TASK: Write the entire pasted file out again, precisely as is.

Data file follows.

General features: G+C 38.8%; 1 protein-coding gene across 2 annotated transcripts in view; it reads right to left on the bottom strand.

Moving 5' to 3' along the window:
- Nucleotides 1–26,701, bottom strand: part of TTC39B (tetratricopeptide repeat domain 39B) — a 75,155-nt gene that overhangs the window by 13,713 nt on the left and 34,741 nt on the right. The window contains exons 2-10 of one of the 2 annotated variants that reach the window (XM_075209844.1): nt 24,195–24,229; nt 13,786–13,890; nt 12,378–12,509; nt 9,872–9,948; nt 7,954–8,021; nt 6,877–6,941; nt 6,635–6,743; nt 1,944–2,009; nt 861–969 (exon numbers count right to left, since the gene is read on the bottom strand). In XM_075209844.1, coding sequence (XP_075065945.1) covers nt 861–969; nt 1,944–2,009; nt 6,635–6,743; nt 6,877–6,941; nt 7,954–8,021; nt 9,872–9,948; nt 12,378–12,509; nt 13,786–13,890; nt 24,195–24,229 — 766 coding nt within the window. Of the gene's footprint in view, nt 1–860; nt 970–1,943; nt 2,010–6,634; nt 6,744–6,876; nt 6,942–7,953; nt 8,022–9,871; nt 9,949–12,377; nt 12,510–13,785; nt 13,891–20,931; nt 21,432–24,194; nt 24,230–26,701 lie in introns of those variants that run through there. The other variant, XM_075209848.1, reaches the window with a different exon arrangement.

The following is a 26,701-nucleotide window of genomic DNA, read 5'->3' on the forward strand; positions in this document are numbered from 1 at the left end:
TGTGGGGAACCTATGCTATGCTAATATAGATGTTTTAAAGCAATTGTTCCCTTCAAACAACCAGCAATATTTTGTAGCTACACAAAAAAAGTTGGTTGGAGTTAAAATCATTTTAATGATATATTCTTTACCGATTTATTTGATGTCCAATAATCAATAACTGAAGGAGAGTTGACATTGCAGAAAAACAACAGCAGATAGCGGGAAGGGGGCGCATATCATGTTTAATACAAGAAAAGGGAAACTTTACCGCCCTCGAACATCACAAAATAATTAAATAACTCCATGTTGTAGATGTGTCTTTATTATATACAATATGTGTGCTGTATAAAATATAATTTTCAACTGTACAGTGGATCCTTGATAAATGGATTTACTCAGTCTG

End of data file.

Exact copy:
General features: G+C 38.8%; 1 protein-coding gene across 2 annotated transcripts in view; it reads right to left on the bottom strand.

Moving 5' to 3' along the window:
- Nucleotides 1–26,701, bottom strand: part of TTC39B (tetratricopeptide repeat domain 39B) — a 75,155-nt gene that overhangs the window by 13,713 nt on the left and 34,741 nt on the right. The window contains exons 2-10 of one of the 2 annotated variants that reach the window (XM_075209844.1): nt 24,195–24,229; nt 13,786–13,890; nt 12,378–12,509; nt 9,872–9,948; nt 7,954–8,021; nt 6,877–6,941; nt 6,635–6,743; nt 1,944–2,009; nt 861–969 (exon numbers count right to left, since the gene is read on the bottom strand). In XM_075209844.1, coding sequence (XP_075065945.1) covers nt 861–969; nt 1,944–2,009; nt 6,635–6,743; nt 6,877–6,941; nt 7,954–8,021; nt 9,872–9,948; nt 12,378–12,509; nt 13,786–13,890; nt 24,195–24,229 — 766 coding nt within the window. Of the gene's footprint in view, nt 1–860; nt 970–1,943; nt 2,010–6,634; nt 6,744–6,876; nt 6,942–7,953; nt 8,022–9,871; nt 9,949–12,377; nt 12,510–13,785; nt 13,891–20,931; nt 21,432–24,194; nt 24,230–26,701 lie in introns of those variants that run through there. The other variant, XM_075209848.1, reaches the window with a different exon arrangement.

The following is a 26,701-nucleotide window of genomic DNA, read 5'->3' on the forward strand; positions in this document are numbered from 1 at the left end:
TGTGGGGAACCTATGCTATGCTAATATAGATGTTTTAAAGCAATTGTTCCCTTCAAACAACCAGCAATATTTTGTAGCTACACAAAAAAAGTTGGTTGGAGTTAAAATCATTTTAATGATATATTCTTTACCGATTTATTTGATGTCCAATAATCAATAACTGAAGGAGAGTTGACATTGCAGAAAAACAACAGCAGATAGCGGGAAGGGGGCGCATATCATGTTTAATACAAGAAAAGGGAAACTTTACCGCCCTCGAACATCACAAAATAATTAAATAACTCCATGTTGTAGATGTGTCTTTATTATATACAATATGTGTGCTGTATAAAATATAATTTTCAACTGTACAGTGGATCCTTGATAAATGGATTTACTCAGTCTG